Coffee and Architecture

What could the guy who makes my coffee possibly teach me about design excellence? A lot it turns out.

There is a small coffee shop that opened up in my neighborhood that moved into a spot that was occupied by a few other coffee shops that had failed. It has almost no street presence and the signage is from the last owner. On the inside though there is a beautiful 15 foot long vintage neon coffee sign blazing that, after passing by a few times, finally brought me in on an autumn morning. I was the only customer in the shop. Perhaps the only customer all morning.

The owner, Valentino, as I would later learn his name, worked behind the 2 stainless steel, hissing and steaming coffee making monsters. Like a kind of well-rehearsed dance with accompanying ‘music ‘ of the tapping of the espresso and the steaming of the milk I watched without trying to be too conspicuous. I was presented, in a beautifully simple cup with the perfect amount and consistency of creamy foam, a beautiful leafy design on top and a wonderfully rich taste, one of the best cappuccinos have ever had.

A number of subsequent visits and conversations revealed that the owner’s stepfather was an architect. He grew up watching him toil over decisions and details. He watched him notice the things in spaces and buildings that others simply walked past. He watched him argue with his clients for higher quality in the work. He saw the connections in all things to the quality of experience and thus the quality of life you can have. Pretty heady conversation for a barista? Not really, it turns out.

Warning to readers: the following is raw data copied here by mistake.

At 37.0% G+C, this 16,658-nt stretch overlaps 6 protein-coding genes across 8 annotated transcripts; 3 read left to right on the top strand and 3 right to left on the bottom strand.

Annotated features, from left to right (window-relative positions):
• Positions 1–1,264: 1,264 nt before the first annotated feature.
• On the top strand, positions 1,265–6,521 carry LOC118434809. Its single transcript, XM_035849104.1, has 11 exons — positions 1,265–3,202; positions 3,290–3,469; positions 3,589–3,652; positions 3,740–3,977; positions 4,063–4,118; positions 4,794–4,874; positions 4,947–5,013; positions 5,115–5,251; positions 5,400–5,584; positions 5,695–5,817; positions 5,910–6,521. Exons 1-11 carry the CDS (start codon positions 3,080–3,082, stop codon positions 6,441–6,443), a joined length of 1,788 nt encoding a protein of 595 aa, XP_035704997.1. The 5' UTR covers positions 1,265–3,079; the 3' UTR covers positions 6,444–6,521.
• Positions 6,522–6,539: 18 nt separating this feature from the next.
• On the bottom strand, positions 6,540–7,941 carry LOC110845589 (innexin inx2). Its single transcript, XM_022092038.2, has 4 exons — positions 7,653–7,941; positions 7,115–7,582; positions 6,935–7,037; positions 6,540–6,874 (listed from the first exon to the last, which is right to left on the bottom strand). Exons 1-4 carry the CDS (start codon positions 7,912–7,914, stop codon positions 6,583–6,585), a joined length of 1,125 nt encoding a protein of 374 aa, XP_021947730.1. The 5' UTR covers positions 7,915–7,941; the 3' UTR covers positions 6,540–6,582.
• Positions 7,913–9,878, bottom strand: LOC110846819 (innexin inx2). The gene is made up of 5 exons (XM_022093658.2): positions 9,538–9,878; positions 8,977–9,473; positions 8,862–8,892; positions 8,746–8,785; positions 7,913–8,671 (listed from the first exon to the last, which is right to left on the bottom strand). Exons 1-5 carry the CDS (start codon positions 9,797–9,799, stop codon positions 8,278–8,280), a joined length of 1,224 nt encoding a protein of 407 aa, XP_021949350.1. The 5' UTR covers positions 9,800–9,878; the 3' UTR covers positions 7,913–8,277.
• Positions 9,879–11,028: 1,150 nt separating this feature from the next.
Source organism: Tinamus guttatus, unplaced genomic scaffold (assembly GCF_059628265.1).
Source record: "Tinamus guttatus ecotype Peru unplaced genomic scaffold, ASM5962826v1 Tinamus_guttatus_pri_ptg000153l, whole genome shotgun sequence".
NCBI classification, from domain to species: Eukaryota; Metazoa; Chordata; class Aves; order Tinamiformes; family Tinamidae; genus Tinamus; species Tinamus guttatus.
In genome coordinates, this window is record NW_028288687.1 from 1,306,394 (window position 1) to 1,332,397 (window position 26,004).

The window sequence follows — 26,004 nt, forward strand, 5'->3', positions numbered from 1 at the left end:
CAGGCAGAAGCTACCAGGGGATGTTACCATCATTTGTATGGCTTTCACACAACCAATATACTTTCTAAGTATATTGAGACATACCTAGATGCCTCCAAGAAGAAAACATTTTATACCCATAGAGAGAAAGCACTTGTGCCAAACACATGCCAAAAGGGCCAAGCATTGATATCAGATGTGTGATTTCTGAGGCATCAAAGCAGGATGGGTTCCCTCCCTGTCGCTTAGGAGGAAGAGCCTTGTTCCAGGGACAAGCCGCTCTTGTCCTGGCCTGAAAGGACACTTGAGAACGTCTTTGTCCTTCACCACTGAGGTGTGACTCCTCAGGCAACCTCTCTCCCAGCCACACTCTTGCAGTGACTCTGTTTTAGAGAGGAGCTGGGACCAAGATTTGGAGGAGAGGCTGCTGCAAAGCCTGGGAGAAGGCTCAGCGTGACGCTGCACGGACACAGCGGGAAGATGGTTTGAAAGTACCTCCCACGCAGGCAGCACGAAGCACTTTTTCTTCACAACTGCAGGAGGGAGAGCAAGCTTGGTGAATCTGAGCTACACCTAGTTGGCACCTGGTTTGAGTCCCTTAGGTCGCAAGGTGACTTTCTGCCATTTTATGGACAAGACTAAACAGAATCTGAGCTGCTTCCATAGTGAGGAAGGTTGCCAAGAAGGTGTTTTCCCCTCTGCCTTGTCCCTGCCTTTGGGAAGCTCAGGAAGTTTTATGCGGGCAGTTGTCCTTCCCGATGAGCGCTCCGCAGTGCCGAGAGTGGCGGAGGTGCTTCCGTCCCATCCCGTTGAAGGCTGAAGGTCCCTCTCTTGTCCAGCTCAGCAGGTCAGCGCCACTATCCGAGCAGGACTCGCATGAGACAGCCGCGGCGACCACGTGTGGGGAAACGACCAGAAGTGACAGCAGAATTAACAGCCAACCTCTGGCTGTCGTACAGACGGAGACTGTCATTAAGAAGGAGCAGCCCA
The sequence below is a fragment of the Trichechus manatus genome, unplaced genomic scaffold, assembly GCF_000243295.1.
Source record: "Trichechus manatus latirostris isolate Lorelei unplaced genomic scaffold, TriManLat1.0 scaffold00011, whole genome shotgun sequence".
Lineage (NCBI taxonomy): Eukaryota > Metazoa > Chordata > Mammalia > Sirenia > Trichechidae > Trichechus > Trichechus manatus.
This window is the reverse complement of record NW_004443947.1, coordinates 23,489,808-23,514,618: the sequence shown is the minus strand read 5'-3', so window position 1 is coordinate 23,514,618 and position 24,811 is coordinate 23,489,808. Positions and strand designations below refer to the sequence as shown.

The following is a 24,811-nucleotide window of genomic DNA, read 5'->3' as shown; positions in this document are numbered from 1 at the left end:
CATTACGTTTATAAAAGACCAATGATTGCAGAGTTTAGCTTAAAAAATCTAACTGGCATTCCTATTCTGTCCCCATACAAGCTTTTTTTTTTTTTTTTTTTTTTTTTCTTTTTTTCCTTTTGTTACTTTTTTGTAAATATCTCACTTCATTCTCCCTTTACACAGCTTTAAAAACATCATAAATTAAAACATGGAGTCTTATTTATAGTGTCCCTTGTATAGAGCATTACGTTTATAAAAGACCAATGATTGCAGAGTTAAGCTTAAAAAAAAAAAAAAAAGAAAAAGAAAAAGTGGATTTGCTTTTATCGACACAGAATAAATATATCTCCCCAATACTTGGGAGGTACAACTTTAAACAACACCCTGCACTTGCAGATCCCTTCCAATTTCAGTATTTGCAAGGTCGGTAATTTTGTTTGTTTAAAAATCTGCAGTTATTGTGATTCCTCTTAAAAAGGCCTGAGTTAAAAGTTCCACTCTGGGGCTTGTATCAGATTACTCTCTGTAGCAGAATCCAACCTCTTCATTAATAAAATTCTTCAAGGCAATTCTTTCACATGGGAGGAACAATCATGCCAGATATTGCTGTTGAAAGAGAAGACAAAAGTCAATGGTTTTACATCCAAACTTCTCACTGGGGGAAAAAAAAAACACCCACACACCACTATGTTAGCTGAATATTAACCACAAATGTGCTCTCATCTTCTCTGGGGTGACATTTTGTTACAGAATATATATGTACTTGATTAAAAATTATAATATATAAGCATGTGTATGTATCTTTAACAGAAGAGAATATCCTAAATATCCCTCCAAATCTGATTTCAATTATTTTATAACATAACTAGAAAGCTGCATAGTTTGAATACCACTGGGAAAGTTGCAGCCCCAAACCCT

What I learned was that in his mind, to constantly work on the things that 90 percent of the people don’t understand contribute to the overall quality of the experience is what makes a great life’s work. Or coffee. Or whatever you are doing. You need the passion to work in what may appear to be anonymity because you know that it is what it takes to enrich the experience for your customer and to take your work to a new level.

He told me that it is not just about the quality of the product he makes- it is also about the customer. As an example he is able to understand whether a customer is left or right handed and will orient the handle to the cup in the proper direction. This focus on customer experience is sincere (‘authentic’- to pen an overused phrase) and mostly goes unnoticed by customers. How many of the things that we do as designers go unnoticed by our clients and the people using our buildings and spaces? Far more than we would like to admit. Does that make them any less valuable? I don’t think so. Perhaps at times having our work become a part of a seamless, delightful experience is the greatest compliment. I would suggest that part of our job as designers is to orchestrate experiences that, at times, may be about overt wonder and delight but also at times we act as the invisible puppeteer taking responsibility for the health and well-being of of our clients and society with our tools. Ours are not coffee (although essential to the creative process!)- they are organization, pattern finding, color, material, way finding, beauty, creative process leadership and all of the other things we have in our toolkit that let us ‘orient the handle’ towards our clients and society.